Posted in Felonies on September 25, 2012
The Oregonian recently reviewed cases of people registered by the state to be medical marijuana growers, patients or caregivers who were later accused of selling marijuana. It was discovered that these people included some with histories of violence, property crimes and drug offenses too old to disqualify them.
The state program only excludes people in a few circumstances, allowing felons to participate unless they were convicted of a serious drug felony in Oregon since 2006. In this instance they are banned from growing marijuana for five years; if they have had more than one drug-related conviction since 2006 they are under a lifetime ban.
There are other rules for becoming patients or caregivers; for example, those who have been convicted of a serious drug felony such as Class A or B felonies for delivery or manufacturing since 2006 can become patients or caregivers, but they are restricted to possessing only an ounce of marijuana, not the 24 ounces those without a criminal record can possess. Drug felons were not under restriction for medical marijuana before 2006.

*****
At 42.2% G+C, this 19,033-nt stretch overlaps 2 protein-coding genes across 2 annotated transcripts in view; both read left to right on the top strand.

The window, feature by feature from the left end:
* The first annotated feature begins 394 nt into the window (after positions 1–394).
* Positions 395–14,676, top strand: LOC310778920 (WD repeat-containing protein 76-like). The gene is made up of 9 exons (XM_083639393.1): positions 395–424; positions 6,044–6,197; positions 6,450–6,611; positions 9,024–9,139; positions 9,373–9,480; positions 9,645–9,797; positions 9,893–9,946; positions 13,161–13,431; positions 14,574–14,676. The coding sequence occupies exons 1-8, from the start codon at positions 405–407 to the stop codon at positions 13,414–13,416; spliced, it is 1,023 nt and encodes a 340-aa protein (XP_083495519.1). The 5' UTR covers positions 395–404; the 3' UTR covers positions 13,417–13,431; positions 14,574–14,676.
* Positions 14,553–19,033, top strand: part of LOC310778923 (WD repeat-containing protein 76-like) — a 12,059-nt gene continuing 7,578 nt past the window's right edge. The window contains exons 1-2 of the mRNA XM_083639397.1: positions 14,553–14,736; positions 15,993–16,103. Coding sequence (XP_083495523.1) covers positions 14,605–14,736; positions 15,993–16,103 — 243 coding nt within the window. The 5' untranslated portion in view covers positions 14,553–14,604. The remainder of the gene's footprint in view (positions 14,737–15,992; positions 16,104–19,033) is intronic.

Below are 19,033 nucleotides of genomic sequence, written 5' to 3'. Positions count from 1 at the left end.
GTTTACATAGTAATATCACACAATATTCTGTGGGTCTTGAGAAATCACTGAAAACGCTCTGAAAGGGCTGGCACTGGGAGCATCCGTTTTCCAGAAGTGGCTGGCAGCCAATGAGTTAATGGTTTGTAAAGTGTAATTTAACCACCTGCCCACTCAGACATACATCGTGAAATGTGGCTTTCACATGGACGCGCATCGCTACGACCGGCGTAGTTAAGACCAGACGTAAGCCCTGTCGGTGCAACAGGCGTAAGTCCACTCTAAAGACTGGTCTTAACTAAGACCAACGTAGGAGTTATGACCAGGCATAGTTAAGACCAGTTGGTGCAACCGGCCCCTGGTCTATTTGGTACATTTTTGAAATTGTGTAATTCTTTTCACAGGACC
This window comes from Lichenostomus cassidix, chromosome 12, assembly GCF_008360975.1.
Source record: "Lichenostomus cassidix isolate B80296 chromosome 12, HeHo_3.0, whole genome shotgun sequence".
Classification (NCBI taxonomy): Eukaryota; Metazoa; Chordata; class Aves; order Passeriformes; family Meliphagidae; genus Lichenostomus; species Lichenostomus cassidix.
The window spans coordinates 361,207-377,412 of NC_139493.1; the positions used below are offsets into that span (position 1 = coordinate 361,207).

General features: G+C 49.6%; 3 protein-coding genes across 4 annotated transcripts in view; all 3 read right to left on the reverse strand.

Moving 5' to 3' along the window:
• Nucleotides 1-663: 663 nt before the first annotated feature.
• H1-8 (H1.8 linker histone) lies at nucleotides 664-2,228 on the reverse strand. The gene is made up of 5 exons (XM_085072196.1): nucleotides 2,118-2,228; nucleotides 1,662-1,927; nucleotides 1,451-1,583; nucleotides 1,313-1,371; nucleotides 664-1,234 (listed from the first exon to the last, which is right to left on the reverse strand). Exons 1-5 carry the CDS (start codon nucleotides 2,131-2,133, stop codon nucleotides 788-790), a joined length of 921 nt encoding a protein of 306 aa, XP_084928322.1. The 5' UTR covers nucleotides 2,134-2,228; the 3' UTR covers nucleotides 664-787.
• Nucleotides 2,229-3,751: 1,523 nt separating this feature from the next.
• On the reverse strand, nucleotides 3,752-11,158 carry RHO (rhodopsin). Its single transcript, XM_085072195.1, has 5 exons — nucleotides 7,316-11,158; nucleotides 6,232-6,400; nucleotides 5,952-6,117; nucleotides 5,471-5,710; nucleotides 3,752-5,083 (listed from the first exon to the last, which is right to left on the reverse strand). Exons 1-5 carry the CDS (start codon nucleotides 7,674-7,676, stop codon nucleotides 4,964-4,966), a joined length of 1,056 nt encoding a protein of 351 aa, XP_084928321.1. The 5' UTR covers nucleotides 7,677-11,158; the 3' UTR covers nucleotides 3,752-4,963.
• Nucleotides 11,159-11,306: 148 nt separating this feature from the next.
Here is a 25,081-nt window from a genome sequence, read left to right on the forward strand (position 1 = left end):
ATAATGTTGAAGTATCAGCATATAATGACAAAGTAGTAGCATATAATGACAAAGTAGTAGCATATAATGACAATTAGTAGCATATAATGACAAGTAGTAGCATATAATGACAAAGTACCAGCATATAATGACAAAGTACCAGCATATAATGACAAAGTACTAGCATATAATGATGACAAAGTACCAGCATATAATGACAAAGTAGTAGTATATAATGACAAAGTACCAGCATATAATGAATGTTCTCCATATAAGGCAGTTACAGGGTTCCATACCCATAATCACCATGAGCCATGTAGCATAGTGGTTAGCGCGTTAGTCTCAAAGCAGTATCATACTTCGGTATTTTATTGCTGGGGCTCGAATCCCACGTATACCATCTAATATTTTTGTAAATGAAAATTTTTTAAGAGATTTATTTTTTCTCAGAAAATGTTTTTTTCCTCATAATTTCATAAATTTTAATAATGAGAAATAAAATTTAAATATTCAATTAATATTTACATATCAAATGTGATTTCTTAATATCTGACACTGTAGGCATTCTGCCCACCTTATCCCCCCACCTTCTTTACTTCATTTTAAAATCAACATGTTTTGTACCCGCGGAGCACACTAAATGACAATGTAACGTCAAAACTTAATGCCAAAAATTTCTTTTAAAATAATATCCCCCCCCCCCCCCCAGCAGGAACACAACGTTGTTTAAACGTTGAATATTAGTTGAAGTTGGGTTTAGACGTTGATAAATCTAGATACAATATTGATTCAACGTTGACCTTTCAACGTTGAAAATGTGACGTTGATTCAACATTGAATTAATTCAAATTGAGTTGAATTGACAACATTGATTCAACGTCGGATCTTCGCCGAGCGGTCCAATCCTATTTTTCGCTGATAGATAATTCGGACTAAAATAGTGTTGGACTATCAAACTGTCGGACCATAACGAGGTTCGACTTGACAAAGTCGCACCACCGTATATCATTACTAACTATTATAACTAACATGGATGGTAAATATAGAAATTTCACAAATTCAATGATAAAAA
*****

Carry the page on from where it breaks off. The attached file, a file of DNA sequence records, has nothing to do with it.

Among those with felony records later convicted of selling marijuana was Teri C. Robins, 58, had been convicted for theft, escape and robbery when she was approved as a grower. She was registered as a grower for four people and a caregiver for two. She sold marijuana to an undercover informant three times in 2010. Kress Matijacic, 40, a medical marijuana cardholder, held convictions for theft, drug possession and attempted robbery. Police eventually found that he was growing 100 more plants than he was allowed, and also found heroin, cocaine and $16,000 in cash. Pedro Torres, 32, had been arrested many times and had four felony convictions. He was a caregiver whose home was searched in a drug investigation where 81 plants were found. He admitted to selling a half-pound for $1,200. Sean Wakefield, 41, was a cardholder who had been arrested 33 times and had 16 convictions. He was investigated for illegal drug activity in his home, where police found drug notes on his phone with details of sales.
Source: Oregon Live, “Medical marijuana growers with criminal records are being licensed,” Noelle Crombie, September 22, 2012.